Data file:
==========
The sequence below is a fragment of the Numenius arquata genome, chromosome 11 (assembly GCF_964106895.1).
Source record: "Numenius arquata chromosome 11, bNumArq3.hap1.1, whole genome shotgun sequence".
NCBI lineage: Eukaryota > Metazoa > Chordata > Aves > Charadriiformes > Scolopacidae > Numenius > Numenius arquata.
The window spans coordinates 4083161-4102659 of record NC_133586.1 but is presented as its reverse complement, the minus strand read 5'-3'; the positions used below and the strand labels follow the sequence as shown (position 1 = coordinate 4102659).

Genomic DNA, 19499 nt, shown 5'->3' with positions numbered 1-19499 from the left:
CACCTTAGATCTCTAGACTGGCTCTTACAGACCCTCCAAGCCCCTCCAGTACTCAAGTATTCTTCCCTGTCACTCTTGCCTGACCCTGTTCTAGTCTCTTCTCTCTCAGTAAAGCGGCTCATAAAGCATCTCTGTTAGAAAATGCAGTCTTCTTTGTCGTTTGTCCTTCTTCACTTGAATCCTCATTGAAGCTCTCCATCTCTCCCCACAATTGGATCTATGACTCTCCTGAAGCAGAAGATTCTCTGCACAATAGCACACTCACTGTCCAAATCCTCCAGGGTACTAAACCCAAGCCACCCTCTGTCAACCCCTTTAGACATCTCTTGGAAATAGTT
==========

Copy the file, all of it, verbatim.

The sequence below is a fragment of the Numenius arquata genome, chromosome 11 (assembly GCF_964106895.1).
Source record: "Numenius arquata chromosome 11, bNumArq3.hap1.1, whole genome shotgun sequence".
NCBI lineage: Eukaryota > Metazoa > Chordata > Aves > Charadriiformes > Scolopacidae > Numenius > Numenius arquata.
The window spans coordinates 4083161-4102659 of record NC_133586.1 but is presented as its reverse complement, the minus strand read 5'-3'; the positions used below and the strand labels follow the sequence as shown (position 1 = coordinate 4102659).

Genomic DNA, 19499 nt, shown 5'->3' with positions numbered 1-19499 from the left:
CACCTTAGATCTCTAGACTGGCTCTTACAGACCCTCCAAGCCCCTCCAGTACTCAAGTATTCTTCCCTGTCACTCTTGCCTGACCCTGTTCTAGTCTCTTCTCTCTCAGTAAAGCGGCTCATAAAGCATCTCTGTTAGAAAATGCAGTCTTCTTTGTCGTTTGTCCTTCTTCACTTGAATCCTCATTGAAGCTCTCCATCTCTCCCCACAATTGGATCTATGACTCTCCTGAAGCAGAAGATTCTCTGCACAATAGCACACTCACTGTCCAAATCCTCCAGGGTACTAAACCCAAGCCACCCTCTGTCAACCCCTTTAGACATCTCTTGGAAATAGTT